Combatting Bias in Peer Review Processes: Identity, Equity, and Inclusive Excellence
This interactive workshop addressed three sources of bias in peer review: 1) Confirmation bias, or the tendency to interpret new evidence as confirmation of one's existing beliefs; 2) Bias around the characteristics of the authors or reviewers, such as race, gender, or county of origin; and 3) Bias regarding prestige, such as author institutional affiliation. While JGME has published quite a bit on bias in teaching assessments, bias in residency interviews, and implicit bias training, an editorial in the October issue, A Welcome to International Authors, will address JGME’s commitment to addressing  editorial bias (i.e., bias that arises from composition of journal editorial boards), which contributes to the underrepresentation of authors from low- and middle-income countries.

Innovative Approaches to Addressing Interview Hoarding in the Residency Selection Process
This session addressed the problem of so-called “super applicants” having the greater share of residency interviews, making it more difficult for others to be seen by as many programs. One unique JGME article, The Residency Match: Escaping the Prisoner's Dilemma, explores this problem through the lens of game theory. A scoping review in the journal also explores the literature proposing systems-level reforms to the resident selection process. Session leaders discussed the effects of interview caps in ophthalmology programs from both a program director’s and an applicant’s perspective. Look out for an article in JGME’s upcoming December issue on what is being learned from the 2021 ophthalmology match.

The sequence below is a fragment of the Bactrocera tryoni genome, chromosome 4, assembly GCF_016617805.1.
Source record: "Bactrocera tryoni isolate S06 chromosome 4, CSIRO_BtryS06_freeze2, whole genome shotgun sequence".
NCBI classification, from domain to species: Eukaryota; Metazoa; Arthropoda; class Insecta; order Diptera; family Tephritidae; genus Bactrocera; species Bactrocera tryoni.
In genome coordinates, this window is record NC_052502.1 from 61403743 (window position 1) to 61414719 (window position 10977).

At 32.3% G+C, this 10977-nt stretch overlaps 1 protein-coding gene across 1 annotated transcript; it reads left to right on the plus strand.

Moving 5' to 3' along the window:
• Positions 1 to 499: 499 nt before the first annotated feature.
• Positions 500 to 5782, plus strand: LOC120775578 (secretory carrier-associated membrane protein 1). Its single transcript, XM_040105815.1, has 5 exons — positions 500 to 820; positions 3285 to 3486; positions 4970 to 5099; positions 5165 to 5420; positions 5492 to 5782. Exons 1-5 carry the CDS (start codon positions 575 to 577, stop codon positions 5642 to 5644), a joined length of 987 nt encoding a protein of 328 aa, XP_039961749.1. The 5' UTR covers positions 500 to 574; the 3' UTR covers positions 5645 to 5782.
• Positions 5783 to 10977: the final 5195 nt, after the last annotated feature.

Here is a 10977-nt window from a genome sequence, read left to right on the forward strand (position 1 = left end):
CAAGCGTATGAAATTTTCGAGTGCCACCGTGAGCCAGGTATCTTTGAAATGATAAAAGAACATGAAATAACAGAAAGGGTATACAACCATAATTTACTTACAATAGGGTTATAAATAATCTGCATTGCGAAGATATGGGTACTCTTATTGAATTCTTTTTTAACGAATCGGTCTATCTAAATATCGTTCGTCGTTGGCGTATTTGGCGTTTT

Addressing Diversity, Equity, and Inclusion in Clinical Care
Abstracts were presented on: 1) constructing a culturally conscious dermatology image collection; 2) racial bias in diagnosing sickle cell disease; and 3) discovering in a simulation lab the connection between implicit bias and medical decision-making. At the heart of these diverse approaches lies the issue of bias. In addition to a recent Rip Out on a practical approach to implicit bias training and another  on implementing culture change in diversity, equity, and inclusion, JGME has a rich and continually growing collection of articles on diversity, equity, inclusion, and justice that highlight what is being done in graduate medical education to address these issues, as well as the work that still needs to be done.

As the 2023 ACGME Annual Educational Conference approaches, JGME cannot wait to return to Nashville in February and to bring its practical, engaging, and open access content to the graduate medical education community, both in-person and around the world. We’ll see you then—and there!

Guest blogger Kevin Gladish is an editorial associate on the staff of the Journal of Graduate Medical Education. He’s been at the ACGME since 2016, and is also a performer, writer, and storyteller.